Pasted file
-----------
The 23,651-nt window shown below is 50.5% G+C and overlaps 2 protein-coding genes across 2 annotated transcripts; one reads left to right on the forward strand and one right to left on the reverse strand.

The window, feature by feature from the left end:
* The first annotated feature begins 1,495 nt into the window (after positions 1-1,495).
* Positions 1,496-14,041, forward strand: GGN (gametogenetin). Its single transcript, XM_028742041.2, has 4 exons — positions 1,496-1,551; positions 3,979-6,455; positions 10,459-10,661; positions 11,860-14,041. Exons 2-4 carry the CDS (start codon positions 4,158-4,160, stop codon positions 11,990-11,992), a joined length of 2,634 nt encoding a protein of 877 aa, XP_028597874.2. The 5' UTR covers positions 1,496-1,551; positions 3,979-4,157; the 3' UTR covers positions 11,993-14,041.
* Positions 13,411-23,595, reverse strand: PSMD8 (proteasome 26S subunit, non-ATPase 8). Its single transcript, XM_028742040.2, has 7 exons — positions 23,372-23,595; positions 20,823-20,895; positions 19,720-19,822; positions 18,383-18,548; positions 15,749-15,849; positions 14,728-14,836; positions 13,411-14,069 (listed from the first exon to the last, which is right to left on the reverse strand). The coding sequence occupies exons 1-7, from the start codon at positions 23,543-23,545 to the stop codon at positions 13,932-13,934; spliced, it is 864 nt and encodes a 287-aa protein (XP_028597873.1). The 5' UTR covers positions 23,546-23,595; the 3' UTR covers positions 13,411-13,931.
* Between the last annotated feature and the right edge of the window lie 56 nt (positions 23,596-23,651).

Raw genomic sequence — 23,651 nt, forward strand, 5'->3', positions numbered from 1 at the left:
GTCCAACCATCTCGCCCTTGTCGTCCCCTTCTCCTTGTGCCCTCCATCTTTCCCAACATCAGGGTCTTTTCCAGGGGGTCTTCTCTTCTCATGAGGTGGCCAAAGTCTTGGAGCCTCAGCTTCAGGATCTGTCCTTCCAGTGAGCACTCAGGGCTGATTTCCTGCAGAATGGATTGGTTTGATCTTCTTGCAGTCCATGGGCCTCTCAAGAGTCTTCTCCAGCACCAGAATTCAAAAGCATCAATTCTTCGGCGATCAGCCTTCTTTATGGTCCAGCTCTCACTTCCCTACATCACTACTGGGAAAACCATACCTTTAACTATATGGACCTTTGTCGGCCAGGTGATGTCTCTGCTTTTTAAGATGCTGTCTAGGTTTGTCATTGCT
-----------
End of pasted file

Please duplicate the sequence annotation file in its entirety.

The 23,651-nt window shown below is 50.5% G+C and overlaps 2 protein-coding genes across 2 annotated transcripts; one reads left to right on the forward strand and one right to left on the reverse strand.

The window, feature by feature from the left end:
* The first annotated feature begins 1,495 nt into the window (after positions 1-1,495).
* Positions 1,496-14,041, forward strand: GGN (gametogenetin). Its single transcript, XM_028742041.2, has 4 exons — positions 1,496-1,551; positions 3,979-6,455; positions 10,459-10,661; positions 11,860-14,041. Exons 2-4 carry the CDS (start codon positions 4,158-4,160, stop codon positions 11,990-11,992), a joined length of 2,634 nt encoding a protein of 877 aa, XP_028597874.2. The 5' UTR covers positions 1,496-1,551; positions 3,979-4,157; the 3' UTR covers positions 11,993-14,041.
* Positions 13,411-23,595, reverse strand: PSMD8 (proteasome 26S subunit, non-ATPase 8). Its single transcript, XM_028742040.2, has 7 exons — positions 23,372-23,595; positions 20,823-20,895; positions 19,720-19,822; positions 18,383-18,548; positions 15,749-15,849; positions 14,728-14,836; positions 13,411-14,069 (listed from the first exon to the last, which is right to left on the reverse strand). The coding sequence occupies exons 1-7, from the start codon at positions 23,543-23,545 to the stop codon at positions 13,932-13,934; spliced, it is 864 nt and encodes a 287-aa protein (XP_028597873.1). The 5' UTR covers positions 23,546-23,595; the 3' UTR covers positions 13,411-13,931.
* Between the last annotated feature and the right edge of the window lie 56 nt (positions 23,596-23,651).

Raw genomic sequence — 23,651 nt, forward strand, 5'->3', positions numbered from 1 at the left:
GTCCAACCATCTCGCCCTTGTCGTCCCCTTCTCCTTGTGCCCTCCATCTTTCCCAACATCAGGGTCTTTTCCAGGGGGTCTTCTCTTCTCATGAGGTGGCCAAAGTCTTGGAGCCTCAGCTTCAGGATCTGTCCTTCCAGTGAGCACTCAGGGCTGATTTCCTGCAGAATGGATTGGTTTGATCTTCTTGCAGTCCATGGGCCTCTCAAGAGTCTTCTCCAGCACCAGAATTCAAAAGCATCAATTCTTCGGCGATCAGCCTTCTTTATGGTCCAGCTCTCACTTCCCTACATCACTACTGGGAAAACCATACCTTTAACTATATGGACCTTTGTCGGCCAGGTGATGTCTCTGCTTTTTAAGATGCTGTCTAGGTTTGTCATTGCT